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PostPosted: Mon Feb 03, 2020 5:08 pm 
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I've had a couple of requests for more information on using the film free decals that I use on my guitars. I use the decals for my Country Roads logo.

As a background, I was looking for a logo for Country Roads, which would look nice, but without the need for extensive cutting and inlaying. I'm don't particularly like decals, because you can see the thin plastic decal and it takes a lot of finish to cover them. I wanted something I could design, setup, and make myself. While looking at decals systems on Amazon, I ran across Sunnyscopa, a Korean company, and their film free system.

In essence, the film free decal system is what it sounds like: decals, but without the plastic film. The equipment required are:

1. A laser printer, monochrome is fine
2. A laminator.

According to Sunnyscopa, a 4 roll laminator with temperature control is required. I have a 2 roll laminator with temperature control. Also, the glue provided with the system is aimed at nonporous substrate. Wood is porous.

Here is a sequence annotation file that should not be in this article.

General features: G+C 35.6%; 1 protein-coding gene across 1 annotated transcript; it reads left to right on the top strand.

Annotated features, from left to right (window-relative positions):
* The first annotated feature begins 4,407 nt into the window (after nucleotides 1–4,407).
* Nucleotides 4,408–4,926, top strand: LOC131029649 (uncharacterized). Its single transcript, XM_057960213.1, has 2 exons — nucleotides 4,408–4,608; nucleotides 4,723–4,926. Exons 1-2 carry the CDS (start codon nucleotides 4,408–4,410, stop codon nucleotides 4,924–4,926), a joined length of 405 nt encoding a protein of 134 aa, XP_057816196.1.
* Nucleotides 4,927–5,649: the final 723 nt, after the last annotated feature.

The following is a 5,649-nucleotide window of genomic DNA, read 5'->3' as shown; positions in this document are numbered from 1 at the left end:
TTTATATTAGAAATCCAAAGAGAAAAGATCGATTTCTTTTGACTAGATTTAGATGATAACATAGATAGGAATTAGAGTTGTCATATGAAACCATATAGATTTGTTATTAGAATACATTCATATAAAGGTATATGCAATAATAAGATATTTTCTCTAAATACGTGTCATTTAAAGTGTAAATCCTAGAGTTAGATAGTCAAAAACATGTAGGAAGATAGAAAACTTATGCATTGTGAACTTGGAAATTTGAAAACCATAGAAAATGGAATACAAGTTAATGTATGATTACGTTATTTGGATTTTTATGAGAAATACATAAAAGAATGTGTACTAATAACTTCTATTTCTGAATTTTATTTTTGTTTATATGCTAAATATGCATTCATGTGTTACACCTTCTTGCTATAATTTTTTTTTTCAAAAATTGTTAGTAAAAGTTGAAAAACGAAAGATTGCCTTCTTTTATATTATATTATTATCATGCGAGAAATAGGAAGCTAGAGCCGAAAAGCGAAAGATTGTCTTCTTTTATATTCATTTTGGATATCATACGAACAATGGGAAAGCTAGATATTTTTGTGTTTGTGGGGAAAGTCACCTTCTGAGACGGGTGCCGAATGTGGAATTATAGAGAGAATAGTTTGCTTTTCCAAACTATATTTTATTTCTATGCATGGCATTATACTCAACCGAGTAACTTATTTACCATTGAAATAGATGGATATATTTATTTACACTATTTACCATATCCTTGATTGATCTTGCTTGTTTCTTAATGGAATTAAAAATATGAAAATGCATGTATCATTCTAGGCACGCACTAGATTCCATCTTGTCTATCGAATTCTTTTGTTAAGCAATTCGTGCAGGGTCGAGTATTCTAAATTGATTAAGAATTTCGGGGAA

But, I decided to order a system, to see what I could do with it. It comes in a couple of colors, as well as 2 metallic versions, silver and gold. Later, I found that it also comes in 2 holographic versions, regular and textured.

I initially ordered the gold. I also ordered the holographic. The kit comes with 10 sheets each of blue sheets, white sheets, and gold sheets, as well as 2 ounces of clear glue and an optional squeegee.

This is how it works:

1. You make your logo, or label on the computer and print it in black on a LASER printer. An inkjet printer will NOT work with this system. You must print your label on the shiny side of one of the blue sheets of paper.

2. The blue printed sheet is laminated to the color (in my case gold or holographic) with the color side up. This is where I departed from Sunnycopia's instructions. I increased the temperature to 325° F. This enabled me to use the 2 roller laminator* (more on the laminator later).
To hold the thin metallic sheet in place for lamination, I used a stripe of glue stick across the top of the printed sheet, then placed the color sheet. That way, nothing shifted while being laminated.

3. After the color sheet and blue sheets are laminated, and cool, you carefully peel the color sheet away, leaving the ink on the original black laser printing.

4. Now, the white sheet is laminated to the printing on the blue sheet. The white sheet, like the blue, has a shiny side. The shiny side is placed down against the printing on the blue sheet, and is laminated the same temperature as the color sheet.